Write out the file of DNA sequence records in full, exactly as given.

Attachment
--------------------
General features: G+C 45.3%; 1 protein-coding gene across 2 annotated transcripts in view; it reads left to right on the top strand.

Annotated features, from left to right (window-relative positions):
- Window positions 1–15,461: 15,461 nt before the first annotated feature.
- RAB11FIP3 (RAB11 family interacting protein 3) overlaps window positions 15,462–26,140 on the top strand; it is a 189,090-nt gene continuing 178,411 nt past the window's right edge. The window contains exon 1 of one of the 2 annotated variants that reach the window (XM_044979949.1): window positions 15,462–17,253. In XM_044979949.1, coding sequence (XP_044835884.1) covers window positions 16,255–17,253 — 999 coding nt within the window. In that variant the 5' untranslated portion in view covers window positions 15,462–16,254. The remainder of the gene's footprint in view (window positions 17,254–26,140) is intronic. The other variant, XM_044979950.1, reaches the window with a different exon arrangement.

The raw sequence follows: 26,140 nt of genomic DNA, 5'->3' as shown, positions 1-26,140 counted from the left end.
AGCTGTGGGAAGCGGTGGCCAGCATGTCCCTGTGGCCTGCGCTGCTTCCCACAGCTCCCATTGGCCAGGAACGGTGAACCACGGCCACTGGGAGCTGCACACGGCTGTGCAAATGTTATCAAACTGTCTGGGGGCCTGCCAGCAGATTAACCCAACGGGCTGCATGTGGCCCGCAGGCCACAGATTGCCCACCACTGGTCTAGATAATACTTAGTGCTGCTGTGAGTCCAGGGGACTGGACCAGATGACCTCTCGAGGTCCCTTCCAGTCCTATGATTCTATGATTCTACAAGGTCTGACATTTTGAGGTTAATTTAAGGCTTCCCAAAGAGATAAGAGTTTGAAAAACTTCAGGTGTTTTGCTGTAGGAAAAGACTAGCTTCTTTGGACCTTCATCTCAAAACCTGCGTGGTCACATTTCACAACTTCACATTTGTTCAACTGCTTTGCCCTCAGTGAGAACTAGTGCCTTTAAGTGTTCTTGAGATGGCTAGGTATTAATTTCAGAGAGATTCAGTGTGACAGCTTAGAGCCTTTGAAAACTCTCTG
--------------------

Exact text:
General features: G+C 45.3%; 1 protein-coding gene across 2 annotated transcripts in view; it reads left to right on the top strand.

Annotated features, from left to right (window-relative positions):
- Window positions 1–15,461: 15,461 nt before the first annotated feature.
- RAB11FIP3 (RAB11 family interacting protein 3) overlaps window positions 15,462–26,140 on the top strand; it is a 189,090-nt gene continuing 178,411 nt past the window's right edge. The window contains exon 1 of one of the 2 annotated variants that reach the window (XM_044979949.1): window positions 15,462–17,253. In XM_044979949.1, coding sequence (XP_044835884.1) covers window positions 16,255–17,253 — 999 coding nt within the window. In that variant the 5' untranslated portion in view covers window positions 15,462–16,254. The remainder of the gene's footprint in view (window positions 17,254–26,140) is intronic. The other variant, XM_044979950.1, reaches the window with a different exon arrangement.

The raw sequence follows: 26,140 nt of genomic DNA, 5'->3' as shown, positions 1-26,140 counted from the left end.
AGCTGTGGGAAGCGGTGGCCAGCATGTCCCTGTGGCCTGCGCTGCTTCCCACAGCTCCCATTGGCCAGGAACGGTGAACCACGGCCACTGGGAGCTGCACACGGCTGTGCAAATGTTATCAAACTGTCTGGGGGCCTGCCAGCAGATTAACCCAACGGGCTGCATGTGGCCCGCAGGCCACAGATTGCCCACCACTGGTCTAGATAATACTTAGTGCTGCTGTGAGTCCAGGGGACTGGACCAGATGACCTCTCGAGGTCCCTTCCAGTCCTATGATTCTATGATTCTACAAGGTCTGACATTTTGAGGTTAATTTAAGGCTTCCCAAAGAGATAAGAGTTTGAAAAACTTCAGGTGTTTTGCTGTAGGAAAAGACTAGCTTCTTTGGACCTTCATCTCAAAACCTGCGTGGTCACATTTCACAACTTCACATTTGTTCAACTGCTTTGCCCTCAGTGAGAACTAGTGCCTTTAAGTGTTCTTGAGATGGCTAGGTATTAATTTCAGAGAGATTCAGTGTGACAGCTTAGAGCCTTTGAAAACTCTCTG